which the paper provides, is, the speaker believes, of permanent
technical and historical value.

• New York City.



Mr. n. G. Moulton,* Esq. — The tiinnels on Lexington Avenue, especially

the double-deck sections, approximately 40 ft. high and 40 ft. wide, are
quite unusual in size, from a civil engineering standpoint; yet they are
small in comparison with vmderground excavations required in mining
operations. The work on these sections presents problems more nearly
comparable to metal mining than those encountered anywhere else on
subway construction in New York City.

In mining large bodies of ore, it is often necessary to carry a stope,
for a width in excess of 100 ft., to a height of 100 ft. (the usual distance
between levels), and for a length of several hundred feet on the strike
of the vein, and to carry the walls, roof, and face of the excavation on
timbers. As the work on Lexington Avenue is so similar in type, though
on a much smaller scale, it is interesting to consider the possibility of
adapting to work of this kind the methods used in extracting irregular
ore bodies, the dimensions of which are too large to permit the walls
and roof to stand for any length of time without support.

There are two marked differences between the excavation methods
described in this paper and those which would have been used under
metal-mining practice. The first difference is in the method of attack —
the use of the top heading instead of a bottom heading, as in mining
operations. The second is in the method of timbering the opening —
I-beams, segmental sets, etc.

In the very early days of western mining development, it was com-
mon practice to remove ore bodies in very much the same manner as
that described in this paper. The method is known as underhand stop-
ing, and consists of carrying the upper level of the excavation in ad-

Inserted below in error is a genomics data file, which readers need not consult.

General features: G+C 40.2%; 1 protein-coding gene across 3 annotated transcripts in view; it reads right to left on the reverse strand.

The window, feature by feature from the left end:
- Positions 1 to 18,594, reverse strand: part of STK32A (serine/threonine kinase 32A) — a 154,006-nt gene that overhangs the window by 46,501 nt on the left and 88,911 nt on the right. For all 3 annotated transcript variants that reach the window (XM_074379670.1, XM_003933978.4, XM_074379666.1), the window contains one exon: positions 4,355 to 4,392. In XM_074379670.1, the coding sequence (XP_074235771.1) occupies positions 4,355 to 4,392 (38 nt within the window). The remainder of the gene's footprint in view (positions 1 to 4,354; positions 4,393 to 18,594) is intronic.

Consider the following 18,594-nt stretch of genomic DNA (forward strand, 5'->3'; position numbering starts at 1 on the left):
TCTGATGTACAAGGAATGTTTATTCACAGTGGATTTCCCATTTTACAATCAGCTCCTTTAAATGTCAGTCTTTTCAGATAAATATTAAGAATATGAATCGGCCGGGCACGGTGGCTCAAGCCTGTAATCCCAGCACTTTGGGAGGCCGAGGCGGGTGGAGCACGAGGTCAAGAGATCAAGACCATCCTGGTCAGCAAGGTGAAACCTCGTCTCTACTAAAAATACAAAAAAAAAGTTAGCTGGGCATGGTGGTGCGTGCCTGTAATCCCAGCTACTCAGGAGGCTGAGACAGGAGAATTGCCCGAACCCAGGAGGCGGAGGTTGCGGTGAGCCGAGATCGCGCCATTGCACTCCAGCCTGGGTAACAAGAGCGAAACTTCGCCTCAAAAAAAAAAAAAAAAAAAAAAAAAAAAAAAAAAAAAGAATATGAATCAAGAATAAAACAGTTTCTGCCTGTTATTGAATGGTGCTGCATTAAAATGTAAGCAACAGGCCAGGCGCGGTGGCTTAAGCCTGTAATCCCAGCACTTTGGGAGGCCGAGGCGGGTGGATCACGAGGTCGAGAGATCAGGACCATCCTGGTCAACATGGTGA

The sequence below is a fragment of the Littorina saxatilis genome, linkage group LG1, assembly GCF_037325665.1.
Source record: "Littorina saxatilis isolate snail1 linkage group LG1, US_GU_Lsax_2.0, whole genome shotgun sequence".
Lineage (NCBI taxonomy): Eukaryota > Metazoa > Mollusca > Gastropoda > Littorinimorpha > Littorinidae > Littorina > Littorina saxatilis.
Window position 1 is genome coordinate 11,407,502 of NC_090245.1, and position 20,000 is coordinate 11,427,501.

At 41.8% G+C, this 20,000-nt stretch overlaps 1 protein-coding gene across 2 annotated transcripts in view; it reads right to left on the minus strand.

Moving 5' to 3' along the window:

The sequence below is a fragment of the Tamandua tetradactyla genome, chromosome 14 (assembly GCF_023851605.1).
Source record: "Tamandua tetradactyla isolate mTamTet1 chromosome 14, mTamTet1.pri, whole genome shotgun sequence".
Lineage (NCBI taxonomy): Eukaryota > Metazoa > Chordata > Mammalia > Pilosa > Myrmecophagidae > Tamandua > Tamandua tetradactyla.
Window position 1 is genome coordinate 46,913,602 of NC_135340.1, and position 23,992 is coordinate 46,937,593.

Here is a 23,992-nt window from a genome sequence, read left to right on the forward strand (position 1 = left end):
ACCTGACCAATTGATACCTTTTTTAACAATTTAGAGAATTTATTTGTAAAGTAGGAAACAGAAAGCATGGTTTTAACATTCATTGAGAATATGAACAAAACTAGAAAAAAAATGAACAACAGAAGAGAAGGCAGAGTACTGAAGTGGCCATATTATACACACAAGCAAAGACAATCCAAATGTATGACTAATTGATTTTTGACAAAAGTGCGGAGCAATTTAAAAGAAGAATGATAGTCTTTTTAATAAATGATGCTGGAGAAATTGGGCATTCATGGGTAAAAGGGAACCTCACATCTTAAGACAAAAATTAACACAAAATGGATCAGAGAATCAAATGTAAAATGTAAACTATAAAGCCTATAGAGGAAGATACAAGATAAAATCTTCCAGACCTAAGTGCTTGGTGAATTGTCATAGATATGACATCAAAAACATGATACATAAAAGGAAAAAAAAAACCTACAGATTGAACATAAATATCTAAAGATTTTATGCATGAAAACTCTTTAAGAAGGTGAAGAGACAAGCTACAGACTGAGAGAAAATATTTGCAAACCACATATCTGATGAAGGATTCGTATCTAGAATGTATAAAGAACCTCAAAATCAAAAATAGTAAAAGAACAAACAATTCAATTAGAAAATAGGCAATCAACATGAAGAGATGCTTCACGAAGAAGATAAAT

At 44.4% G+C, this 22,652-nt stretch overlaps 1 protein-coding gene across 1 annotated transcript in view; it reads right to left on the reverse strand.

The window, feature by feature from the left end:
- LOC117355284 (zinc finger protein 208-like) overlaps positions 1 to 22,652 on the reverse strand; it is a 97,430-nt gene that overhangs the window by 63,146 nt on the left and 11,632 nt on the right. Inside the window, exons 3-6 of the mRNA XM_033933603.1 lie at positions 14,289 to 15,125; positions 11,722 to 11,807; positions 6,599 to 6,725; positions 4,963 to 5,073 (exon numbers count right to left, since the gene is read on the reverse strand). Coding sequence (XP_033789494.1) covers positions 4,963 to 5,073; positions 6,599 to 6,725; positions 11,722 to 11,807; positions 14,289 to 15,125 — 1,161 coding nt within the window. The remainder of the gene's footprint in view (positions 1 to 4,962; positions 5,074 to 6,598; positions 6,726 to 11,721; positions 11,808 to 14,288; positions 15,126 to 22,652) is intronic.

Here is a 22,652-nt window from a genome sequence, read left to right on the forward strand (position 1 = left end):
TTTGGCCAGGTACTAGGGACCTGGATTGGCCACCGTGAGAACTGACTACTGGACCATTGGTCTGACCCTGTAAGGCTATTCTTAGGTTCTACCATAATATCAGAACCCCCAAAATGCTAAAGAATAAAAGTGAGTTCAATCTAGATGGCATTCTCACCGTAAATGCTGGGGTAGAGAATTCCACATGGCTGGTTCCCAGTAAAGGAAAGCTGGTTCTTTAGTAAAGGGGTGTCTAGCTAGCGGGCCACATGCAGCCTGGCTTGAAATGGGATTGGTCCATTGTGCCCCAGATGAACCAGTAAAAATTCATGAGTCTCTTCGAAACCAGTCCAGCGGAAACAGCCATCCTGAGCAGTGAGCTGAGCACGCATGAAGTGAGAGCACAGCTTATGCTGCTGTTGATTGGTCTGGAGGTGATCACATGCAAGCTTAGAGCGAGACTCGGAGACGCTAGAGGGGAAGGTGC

vance of the lower, and following in successive levels with the exca-
vation of the bench. As mining methods developed, it was realized that
this was the least economical way of attack, and it was abandoned in
favor of overhand stoping or, in other words, bottom heading work, in
which the lowest part of the excavation is carried well in advance and
the back is taken down in successive slices, stepping back consecutively
toward the roof. This method has the advantage of less shoveling and
also of cheaper breaking, as the rock is broken from an under-cut hori-
zontal face at less cost than from any other position, and also because
the drilling can be done with the most efficient types of drills — the so-
called stope hammers or buzzers.

In order to hold the walls and roof, and keep the men close to the
working face, timbering is placed in sections as the work progresses.
The usual dimensions of the timber sets common in metal-mining prac-
tice are 7 ft. high, 5 ft. wide between posts, and 5 ft. longitudinally
between bents or adjacent rows of posts. The posts, caps, and girts are
all framed to exact lengths and provided with horns in daps, so that
connection is secured for each member of the set in every direction.

• New York City.


The rock is broken out in small sections, say, 5 ft. square and 7 ft. high, Mr.
and another set of timbering is placed. On all slices above the bottom
heading, the new post rests directly on top of one of the posts set in the
bottom heading, and the cap and girt join with the set at the side and
to the rear. In this way the entire mass of rock is removed in a series
of inverted steps in such a manner that not more than 5 ft. in either
direction is without timber support at any time. The probability of an
extensive rock fall is eliminated, and it is possible to work exactly to
the pay line of the excavation.

To apply square-set stoping to such an operation as that described
in this paper, the first step would be to sink a shaft at one side of the
excavation and drive a bottom heading in each direction in the lower
corner of the section nearest to the shaft. This bottom heading would
be continued through to the next shaft and timbered continuously with
the foundation or sill floor timbers of the square-set system. At
different places along the heading, the stopes would be started, widened
to the opposite side of the section, carried up to the roof, and then con-
tinued in both directions until several hundred feet had been opened
and timbered. After this, a start would be made on steel erection, the
timber sets being pulled out row after row, after alternate bays of steel
had been erected and concreted between them. Where no heavy pres-
sures had been developed, the sets would be removed quite readily after